You are probably familiar with gastroenteritis for having had it or knowing someone who has. With the right information, you can try to control it instead of having it happen to you!
What is gastroenteritis?
Gastroenteritis is an infection that affects the digestive tract, more specifically the stomach and the intestines. It causes inflammation, which leads to the symptoms that are known to characterize the infection.
Gastroenteritis is usually caused by a virus, which is transmitted from one person to another by direct contact or through contaminated objects. Epidemics of gastroenteritis, which are common in the fall and winter, usually originate from a virus.
Gastroenteritis can also be caused by bacteria. This type of infection is most often caused by eating contaminated food, such as:
- undercooked ground beef ( coliinfection)
- undercooked chicken (salmonellainfection)
- water, fruits and vegetables (especially in poor sanitary conditions)
In rare cases, gastroenteritis can be caused by a parasite.
What are the symptoms of gastroenteritis?
The main symptoms of gastroenteritis vary, but the most common are:
- abdominal cramps
- headache, and
- feeling of general malaise or weakness
Symptoms of gastroenteritis usually last between one and three days. The affected person remains contagious as long as symptoms are present and at least 48 hours after they have ended.
What is the basic treatment of gastroenteritis?
Although unpleasant, gastroenteritis is usually harmless. However, its main complication is dehydration, which can have serious consequences if left untreated. Therefore, the basic treatment for gastroenteritis is rehydration.
There are ready-to-use rehydration solutions available at the pharmacy. This type of solution replenishes the body with water, salt, and other elements it needs to function properly.
To avoid vomiting, it is preferable to start with small quantities of fluids. You can begin rehydration by taking a tablespoon of fluid every 10 minutes or so. Then, gradually increase the amount of fluids you take in. Ideally, you should drink between one and two litres of fluids per day (rehydration solution, juice, broth, etc.).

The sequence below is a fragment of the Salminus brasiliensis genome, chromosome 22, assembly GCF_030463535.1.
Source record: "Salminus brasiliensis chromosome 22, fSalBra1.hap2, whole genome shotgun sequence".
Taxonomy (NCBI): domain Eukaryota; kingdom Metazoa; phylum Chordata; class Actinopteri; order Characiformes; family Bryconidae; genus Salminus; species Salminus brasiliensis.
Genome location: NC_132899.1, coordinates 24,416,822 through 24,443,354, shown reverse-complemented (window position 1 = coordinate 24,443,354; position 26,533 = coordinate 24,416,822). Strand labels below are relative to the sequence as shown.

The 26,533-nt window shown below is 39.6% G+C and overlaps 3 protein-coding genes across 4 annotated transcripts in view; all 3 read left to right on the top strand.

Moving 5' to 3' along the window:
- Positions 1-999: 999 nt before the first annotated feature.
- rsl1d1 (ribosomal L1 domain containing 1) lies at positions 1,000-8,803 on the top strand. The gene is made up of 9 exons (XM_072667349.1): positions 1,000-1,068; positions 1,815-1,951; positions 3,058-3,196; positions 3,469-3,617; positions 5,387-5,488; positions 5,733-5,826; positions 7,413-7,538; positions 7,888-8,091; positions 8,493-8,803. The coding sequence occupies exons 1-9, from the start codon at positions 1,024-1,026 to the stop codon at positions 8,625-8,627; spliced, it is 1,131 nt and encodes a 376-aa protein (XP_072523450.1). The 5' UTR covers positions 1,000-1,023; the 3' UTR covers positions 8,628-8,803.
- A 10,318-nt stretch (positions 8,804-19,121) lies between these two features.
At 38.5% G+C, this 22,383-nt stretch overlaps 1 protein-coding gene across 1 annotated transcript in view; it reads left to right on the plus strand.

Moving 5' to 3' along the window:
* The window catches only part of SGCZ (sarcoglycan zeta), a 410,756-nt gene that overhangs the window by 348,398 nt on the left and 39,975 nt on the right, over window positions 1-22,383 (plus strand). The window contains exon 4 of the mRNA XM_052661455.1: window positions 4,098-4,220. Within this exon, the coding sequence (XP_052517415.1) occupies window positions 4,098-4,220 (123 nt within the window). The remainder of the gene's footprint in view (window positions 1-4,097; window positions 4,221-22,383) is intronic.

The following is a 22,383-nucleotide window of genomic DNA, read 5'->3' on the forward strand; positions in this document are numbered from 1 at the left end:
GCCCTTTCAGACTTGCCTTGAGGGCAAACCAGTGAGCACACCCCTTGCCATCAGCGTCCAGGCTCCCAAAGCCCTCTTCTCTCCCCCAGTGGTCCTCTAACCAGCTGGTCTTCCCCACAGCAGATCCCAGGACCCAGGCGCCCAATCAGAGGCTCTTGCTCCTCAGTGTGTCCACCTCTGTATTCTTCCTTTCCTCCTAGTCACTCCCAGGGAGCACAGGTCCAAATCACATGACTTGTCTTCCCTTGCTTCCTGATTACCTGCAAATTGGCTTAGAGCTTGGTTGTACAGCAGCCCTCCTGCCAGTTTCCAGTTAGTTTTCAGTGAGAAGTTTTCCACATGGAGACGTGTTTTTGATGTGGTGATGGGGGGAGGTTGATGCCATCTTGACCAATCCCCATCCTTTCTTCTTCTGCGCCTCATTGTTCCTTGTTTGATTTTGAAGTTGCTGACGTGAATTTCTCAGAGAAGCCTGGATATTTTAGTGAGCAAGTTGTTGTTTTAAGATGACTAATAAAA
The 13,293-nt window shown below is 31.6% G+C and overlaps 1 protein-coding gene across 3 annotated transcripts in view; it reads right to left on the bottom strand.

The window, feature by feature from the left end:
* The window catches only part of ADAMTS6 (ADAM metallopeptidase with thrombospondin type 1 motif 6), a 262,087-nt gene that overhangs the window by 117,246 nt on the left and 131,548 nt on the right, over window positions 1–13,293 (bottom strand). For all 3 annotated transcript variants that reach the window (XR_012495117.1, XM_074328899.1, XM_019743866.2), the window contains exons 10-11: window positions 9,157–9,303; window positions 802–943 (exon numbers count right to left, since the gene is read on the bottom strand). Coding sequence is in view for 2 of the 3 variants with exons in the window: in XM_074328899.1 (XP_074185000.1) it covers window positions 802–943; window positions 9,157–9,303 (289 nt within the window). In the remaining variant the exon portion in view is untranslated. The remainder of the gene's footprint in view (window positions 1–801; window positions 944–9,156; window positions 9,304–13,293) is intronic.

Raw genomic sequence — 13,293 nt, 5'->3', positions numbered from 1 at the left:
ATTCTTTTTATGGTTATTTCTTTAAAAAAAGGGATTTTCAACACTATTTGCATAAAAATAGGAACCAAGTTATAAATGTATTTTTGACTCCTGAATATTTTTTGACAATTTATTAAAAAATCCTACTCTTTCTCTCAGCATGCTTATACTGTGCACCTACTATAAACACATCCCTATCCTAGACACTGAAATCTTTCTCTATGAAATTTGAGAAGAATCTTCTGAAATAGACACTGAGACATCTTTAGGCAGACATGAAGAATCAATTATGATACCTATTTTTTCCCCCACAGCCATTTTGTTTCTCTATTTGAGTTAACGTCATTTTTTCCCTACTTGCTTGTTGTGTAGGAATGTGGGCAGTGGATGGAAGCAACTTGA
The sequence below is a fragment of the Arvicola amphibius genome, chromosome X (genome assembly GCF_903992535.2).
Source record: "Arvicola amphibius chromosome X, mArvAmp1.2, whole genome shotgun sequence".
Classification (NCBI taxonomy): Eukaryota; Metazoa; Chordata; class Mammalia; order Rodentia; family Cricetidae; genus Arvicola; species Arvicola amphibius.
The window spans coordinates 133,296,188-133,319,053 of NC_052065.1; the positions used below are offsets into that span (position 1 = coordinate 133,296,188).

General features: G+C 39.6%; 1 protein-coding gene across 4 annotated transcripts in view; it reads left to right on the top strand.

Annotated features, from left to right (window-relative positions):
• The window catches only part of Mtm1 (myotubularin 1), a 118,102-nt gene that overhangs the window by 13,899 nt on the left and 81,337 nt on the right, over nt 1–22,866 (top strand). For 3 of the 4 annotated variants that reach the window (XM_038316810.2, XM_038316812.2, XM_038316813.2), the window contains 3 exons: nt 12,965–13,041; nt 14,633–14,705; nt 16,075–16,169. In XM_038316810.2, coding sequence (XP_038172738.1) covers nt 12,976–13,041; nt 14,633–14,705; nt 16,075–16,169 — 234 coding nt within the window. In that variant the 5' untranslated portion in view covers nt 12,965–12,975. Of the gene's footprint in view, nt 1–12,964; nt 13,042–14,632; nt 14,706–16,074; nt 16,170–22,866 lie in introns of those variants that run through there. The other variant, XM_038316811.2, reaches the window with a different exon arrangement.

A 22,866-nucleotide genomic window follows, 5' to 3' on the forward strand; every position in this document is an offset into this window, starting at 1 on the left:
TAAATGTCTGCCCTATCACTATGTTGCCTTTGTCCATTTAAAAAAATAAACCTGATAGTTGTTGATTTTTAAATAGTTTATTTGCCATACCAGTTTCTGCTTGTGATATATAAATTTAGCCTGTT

After a few hours of liquid diet and once symptoms have dissipated, you can gradually return to solid foods. It is best to start with easily digestible foods, such as white rice, soda crackers or toast.
If you are suffering from gastroenteritis, it is advisable to rest. This will help your body get over the hump more quickly.
What role does medication play?
When gastroenteritis is caused by a virus, it cannot be healed with medication. However, certain medications can be used to ease the typical symptoms of the infection such as fever, nausea, vomiting, and diarrhea.
Always speak to your pharmacist before taking any medication such as an antipyretic (against fever), antinauseant (against nausea or vomiting) or an antidiarrheal (against diarrhea). No matter what you take to get better, it is important to speak to a competent healthcare professional first.
When should I consult a doctor?
In most cases, gastroenteritis can be treated at home. However, some symptoms indicate that medical attention is required, including:
- bloody or dark stools
- bloody vomit (vomit can contain particles that resemble dark coffee grounds)
- severe vomiting and diarrhea lasting more than 24 hours
- absence of urine for more than 12 hours
- presence of any other unusual or worrisome symptoms (confusion, drowsiness, loss of consciousness, etc.)
Moreover, you need to watch for signs of dehydration. If you have any doubts, see a doctor promptly, as dehydration can have serious consequences, especially in babies, young children, pregnant women, and the elderly (among others). Signs of dehydration in babies and young children include:
- decreased urination
- lack of tears
- dry skin, mouth or tongue
- sunken eyes
- depression of the fontanelle (soft area on the top of a baby’s head)
In adults, signs and symptoms include:
- increased thirst
- dry lips, tongue, and mouth
- sunken eyes
- loss of skin elasticity (when pinched, skin is slow to regain its initial shape)
- decreased urination
Speak to your pharmacist for additional information about gastroenteritis and the ways to prevent and treat it.